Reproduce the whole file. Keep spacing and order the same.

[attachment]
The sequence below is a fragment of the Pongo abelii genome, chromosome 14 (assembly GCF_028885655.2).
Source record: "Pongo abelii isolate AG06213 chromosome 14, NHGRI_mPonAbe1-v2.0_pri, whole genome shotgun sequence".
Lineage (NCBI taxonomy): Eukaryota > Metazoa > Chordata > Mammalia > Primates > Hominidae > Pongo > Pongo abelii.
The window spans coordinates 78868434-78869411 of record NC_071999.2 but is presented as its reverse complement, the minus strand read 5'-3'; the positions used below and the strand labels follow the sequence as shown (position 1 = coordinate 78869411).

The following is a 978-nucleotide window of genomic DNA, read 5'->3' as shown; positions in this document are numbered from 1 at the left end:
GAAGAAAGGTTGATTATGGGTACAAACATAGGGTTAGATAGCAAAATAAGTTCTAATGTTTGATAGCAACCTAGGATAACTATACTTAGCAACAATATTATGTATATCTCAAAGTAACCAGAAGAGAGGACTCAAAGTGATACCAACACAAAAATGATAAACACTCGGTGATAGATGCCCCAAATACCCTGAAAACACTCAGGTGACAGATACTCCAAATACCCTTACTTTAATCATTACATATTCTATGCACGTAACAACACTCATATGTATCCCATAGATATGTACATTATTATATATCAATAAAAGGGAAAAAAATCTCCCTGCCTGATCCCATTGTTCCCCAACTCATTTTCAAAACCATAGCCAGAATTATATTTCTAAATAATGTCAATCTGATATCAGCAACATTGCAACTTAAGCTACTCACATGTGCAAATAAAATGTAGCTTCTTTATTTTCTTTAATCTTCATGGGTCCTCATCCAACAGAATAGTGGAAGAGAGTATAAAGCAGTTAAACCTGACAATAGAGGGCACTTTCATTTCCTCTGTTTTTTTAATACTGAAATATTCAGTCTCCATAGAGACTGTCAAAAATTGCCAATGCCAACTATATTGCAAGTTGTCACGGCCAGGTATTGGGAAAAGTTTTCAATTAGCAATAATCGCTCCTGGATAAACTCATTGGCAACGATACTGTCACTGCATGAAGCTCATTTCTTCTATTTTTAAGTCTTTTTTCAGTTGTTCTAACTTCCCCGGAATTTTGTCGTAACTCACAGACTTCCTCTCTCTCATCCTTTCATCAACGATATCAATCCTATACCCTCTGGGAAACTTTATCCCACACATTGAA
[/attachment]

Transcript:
The sequence below is a fragment of the Pongo abelii genome, chromosome 14 (assembly GCF_028885655.2).
Source record: "Pongo abelii isolate AG06213 chromosome 14, NHGRI_mPonAbe1-v2.0_pri, whole genome shotgun sequence".
Lineage (NCBI taxonomy): Eukaryota > Metazoa > Chordata > Mammalia > Primates > Hominidae > Pongo > Pongo abelii.
The window spans coordinates 78868434-78869411 of record NC_071999.2 but is presented as its reverse complement, the minus strand read 5'-3'; the positions used below and the strand labels follow the sequence as shown (position 1 = coordinate 78869411).

The following is a 978-nucleotide window of genomic DNA, read 5'->3' as shown; positions in this document are numbered from 1 at the left end:
GAAGAAAGGTTGATTATGGGTACAAACATAGGGTTAGATAGCAAAATAAGTTCTAATGTTTGATAGCAACCTAGGATAACTATACTTAGCAACAATATTATGTATATCTCAAAGTAACCAGAAGAGAGGACTCAAAGTGATACCAACACAAAAATGATAAACACTCGGTGATAGATGCCCCAAATACCCTGAAAACACTCAGGTGACAGATACTCCAAATACCCTTACTTTAATCATTACATATTCTATGCACGTAACAACACTCATATGTATCCCATAGATATGTACATTATTATATATCAATAAAAGGGAAAAAAATCTCCCTGCCTGATCCCATTGTTCCCCAACTCATTTTCAAAACCATAGCCAGAATTATATTTCTAAATAATGTCAATCTGATATCAGCAACATTGCAACTTAAGCTACTCACATGTGCAAATAAAATGTAGCTTCTTTATTTTCTTTAATCTTCATGGGTCCTCATCCAACAGAATAGTGGAAGAGAGTATAAAGCAGTTAAACCTGACAATAGAGGGCACTTTCATTTCCTCTGTTTTTTTAATACTGAAATATTCAGTCTCCATAGAGACTGTCAAAAATTGCCAATGCCAACTATATTGCAAGTTGTCACGGCCAGGTATTGGGAAAAGTTTTCAATTAGCAATAATCGCTCCTGGATAAACTCATTGGCAACGATACTGTCACTGCATGAAGCTCATTTCTTCTATTTTTAAGTCTTTTTTCAGTTGTTCTAACTTCCCCGGAATTTTGTCGTAACTCACAGACTTCCTCTCTCTCATCCTTTCATCAACGATATCAATCCTATACCCTCTGGGAAACTTTATCCCACACATTGAA